Avoyelles School Board favors 'get tough' approach to excessive absences

12th Judicial Court Judge Billy Bennett has a clear message for parents and students who run afoul of the state’s school attendance law: “Who wants to go to jail?”

The judge said the Avoyelles Parish judicial system is ready to crack down on students with excessive absences and the parents who allow it. Board members agreed, pledging the APSD Central Office will work with all parties to begin Bennett’s outlined process as soon as this week.

Bennett addressed the board’s Executive Committee at its Nov. 28 meeting.

The problem of excessive absences was raised at the Nov. 14 meeting of the Education Committee, where board members asked that representatives of the district judges and the District Attorney’s Office attend the Nov. 28 meeting.

Child Welfare & Attendance Supervisor Jennifer Dismer reported there have been 150 truancy cases over the past two school years.

Assistant District Attorneys Jennifer Beckham and Derek Manuel were also at the committee meeting and discussed reasons behind the handling of cases, including “pre-trial intervention” (PTI). Under the PTI program, the parents admit there is a problem, pay $100, attend a parenting class costing about $50 and a life skills class costing another $50. Teenage children must also attend the life skills class.


Beckham added that all but four of the cases have been processed. Some warrants on truancy charges have been issued, but APSO is not serving them unless the parent is given a traffic ticket or arrested on another charge. She said APSO will not go to the home just to serve a truancy warrant. The main reason for that is that the parent’s birth date is not listed on the warrant.

“The system we have in place now doesn’t work,” Bennett said following Beckham’s comments. “There are two things that used to work -- a night court or a judge goes to the school to talk to the parent and student.

“In each option, before any comment is made the judge will ask, ‘Who wants to go to jail?’ You will be sent to jail for 90 days. Everyone’s eyes get big when you inform them on what will happen if they don’t obey the truancy law.”

In night court, the District Attorney’s Office, judges, principals, Child Welfare & Attendance supervisor and Families in Need of Services (FINS) officer meet with the parent and student.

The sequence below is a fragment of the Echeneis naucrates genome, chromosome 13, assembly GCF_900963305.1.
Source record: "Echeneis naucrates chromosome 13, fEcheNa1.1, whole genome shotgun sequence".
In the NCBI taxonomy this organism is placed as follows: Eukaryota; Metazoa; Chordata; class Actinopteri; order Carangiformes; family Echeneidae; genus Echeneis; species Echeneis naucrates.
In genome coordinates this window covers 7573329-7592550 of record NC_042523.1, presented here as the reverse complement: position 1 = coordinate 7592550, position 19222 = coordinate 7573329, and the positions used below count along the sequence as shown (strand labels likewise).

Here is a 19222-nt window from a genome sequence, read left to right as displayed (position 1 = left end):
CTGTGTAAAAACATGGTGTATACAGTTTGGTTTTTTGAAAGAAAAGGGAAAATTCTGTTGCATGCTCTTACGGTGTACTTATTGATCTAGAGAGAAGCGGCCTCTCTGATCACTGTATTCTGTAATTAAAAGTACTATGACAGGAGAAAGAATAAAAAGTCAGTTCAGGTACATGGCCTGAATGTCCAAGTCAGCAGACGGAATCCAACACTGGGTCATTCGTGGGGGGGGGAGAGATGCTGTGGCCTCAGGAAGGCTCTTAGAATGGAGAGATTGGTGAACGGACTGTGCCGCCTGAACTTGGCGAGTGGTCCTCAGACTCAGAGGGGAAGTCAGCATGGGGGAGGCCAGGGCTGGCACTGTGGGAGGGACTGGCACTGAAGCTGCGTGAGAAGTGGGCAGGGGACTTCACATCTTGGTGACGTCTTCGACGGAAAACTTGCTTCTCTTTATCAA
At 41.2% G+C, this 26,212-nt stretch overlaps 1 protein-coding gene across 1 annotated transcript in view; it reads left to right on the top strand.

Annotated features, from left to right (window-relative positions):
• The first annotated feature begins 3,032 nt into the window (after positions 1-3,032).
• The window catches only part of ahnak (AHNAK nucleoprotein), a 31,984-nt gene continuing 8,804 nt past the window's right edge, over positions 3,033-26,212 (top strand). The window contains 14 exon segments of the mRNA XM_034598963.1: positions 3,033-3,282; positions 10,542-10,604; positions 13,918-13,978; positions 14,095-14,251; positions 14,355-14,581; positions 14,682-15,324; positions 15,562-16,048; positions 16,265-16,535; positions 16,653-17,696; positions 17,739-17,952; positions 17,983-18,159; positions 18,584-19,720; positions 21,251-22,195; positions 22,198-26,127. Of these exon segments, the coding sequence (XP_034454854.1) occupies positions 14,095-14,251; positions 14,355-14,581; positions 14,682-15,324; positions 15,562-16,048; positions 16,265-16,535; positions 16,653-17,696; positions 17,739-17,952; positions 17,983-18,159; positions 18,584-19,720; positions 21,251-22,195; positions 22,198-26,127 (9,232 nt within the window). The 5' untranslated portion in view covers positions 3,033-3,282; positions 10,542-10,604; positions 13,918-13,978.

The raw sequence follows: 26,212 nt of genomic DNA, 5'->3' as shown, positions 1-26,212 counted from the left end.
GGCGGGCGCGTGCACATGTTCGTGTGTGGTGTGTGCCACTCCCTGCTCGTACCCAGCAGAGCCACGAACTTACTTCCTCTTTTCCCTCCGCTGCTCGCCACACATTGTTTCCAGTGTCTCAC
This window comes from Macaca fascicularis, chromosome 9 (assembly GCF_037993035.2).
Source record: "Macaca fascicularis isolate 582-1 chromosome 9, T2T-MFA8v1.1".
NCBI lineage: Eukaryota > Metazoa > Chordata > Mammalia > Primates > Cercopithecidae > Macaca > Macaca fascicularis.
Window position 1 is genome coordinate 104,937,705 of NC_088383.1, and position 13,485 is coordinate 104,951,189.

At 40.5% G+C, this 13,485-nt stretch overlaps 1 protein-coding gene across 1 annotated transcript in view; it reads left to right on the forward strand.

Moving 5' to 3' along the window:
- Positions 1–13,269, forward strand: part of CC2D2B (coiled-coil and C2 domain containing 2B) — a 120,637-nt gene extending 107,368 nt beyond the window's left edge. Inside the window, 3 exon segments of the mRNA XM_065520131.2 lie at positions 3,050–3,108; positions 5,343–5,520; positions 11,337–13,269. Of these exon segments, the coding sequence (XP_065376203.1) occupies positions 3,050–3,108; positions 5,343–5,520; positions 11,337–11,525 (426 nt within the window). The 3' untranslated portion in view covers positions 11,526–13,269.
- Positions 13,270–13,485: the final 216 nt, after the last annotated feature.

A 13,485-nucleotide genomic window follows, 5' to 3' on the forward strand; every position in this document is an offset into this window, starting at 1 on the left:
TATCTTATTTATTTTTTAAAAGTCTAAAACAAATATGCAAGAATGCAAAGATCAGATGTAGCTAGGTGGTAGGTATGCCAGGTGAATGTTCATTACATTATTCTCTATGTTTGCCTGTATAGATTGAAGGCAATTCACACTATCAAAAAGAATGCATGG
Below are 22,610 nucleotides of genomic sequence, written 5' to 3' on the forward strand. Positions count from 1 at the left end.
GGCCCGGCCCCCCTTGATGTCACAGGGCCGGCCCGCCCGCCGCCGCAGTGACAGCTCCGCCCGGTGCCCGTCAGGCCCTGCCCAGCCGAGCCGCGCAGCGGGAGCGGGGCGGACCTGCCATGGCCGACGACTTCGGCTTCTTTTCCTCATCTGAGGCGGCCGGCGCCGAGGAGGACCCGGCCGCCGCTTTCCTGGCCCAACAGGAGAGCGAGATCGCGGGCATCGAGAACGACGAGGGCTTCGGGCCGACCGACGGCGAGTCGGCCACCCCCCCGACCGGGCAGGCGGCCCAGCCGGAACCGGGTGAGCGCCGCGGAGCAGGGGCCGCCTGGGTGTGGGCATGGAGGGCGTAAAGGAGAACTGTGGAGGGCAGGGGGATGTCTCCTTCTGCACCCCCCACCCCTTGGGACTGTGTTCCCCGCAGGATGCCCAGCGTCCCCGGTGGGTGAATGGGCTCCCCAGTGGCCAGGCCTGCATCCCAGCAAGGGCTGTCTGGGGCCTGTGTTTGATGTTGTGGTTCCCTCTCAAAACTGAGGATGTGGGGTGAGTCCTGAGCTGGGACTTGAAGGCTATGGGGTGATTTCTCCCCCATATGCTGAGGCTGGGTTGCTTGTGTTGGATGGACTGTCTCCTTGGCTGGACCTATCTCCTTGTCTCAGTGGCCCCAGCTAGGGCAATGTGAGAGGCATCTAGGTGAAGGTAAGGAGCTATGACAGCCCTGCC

Bennett said he does not know why the parish stopped using that method of dealing with truancy, but believes all parties of the judiciary system would agree to start that process again.

“It is extra work for everyone, but for truancy I don’t think anyone will turn down helping on this issue,” Bennett continued. “It seemed to work in the past and can’t hurt to try again. No one wants to see their mother or child go to jail for not going to school.”

If the student is under 17, the parent could go to jail. If the student is 17 or older, but ignores the parents, the student could go to jail, District Attorney Charles Riddle said after the meeting.

Bennett said the 90-day sentence will be suspended if the parent agrees the student will return to school and attend school every day for the rest of the school year. If those terms are not followed, the parent or student would serve the 90-day sentence.


Bennett said there are four juvenile case judges that would hear such cases -- he, 12th District Judge Kerry Spruill, Ward 2/Marksville Judge Angelo Piazza and Ward 10/Bunkie Judge Digger Earles. Bennett said he believes he speaks for himself and the other three judges when he says they will work to put students back in school.

Bennett said the school district should send the judges and the district attorney a copy of the letter it sends to parents once their child has missed eight days of school and not wait until the “13-day” letter to notify the court system.

“We can start the process sooner and hopefully stop some of it before it gets to the 13-day letter, when it goes into the judiciary system,” Bennett said. “We need to get to them before the legal process starts. We need to be progressive beforehand.”

Dismer said the number of 8-day letters could be four times the number of cases that have been turned over to the courts.

Bennett said that doesn’t matter and volunteered to go to the schools as soon as the school system gets the names of the students with eight or more absences.

As for the cases already in the system, Bennett said the court can have a “pre-trial conference.”

APSD Superintendent Blaine Dauzat said the school system could start turning over cases this coming week to get the process started.

Once a school has three or more students who have missed eight days, one of the judges will be called to address the issues at that school.


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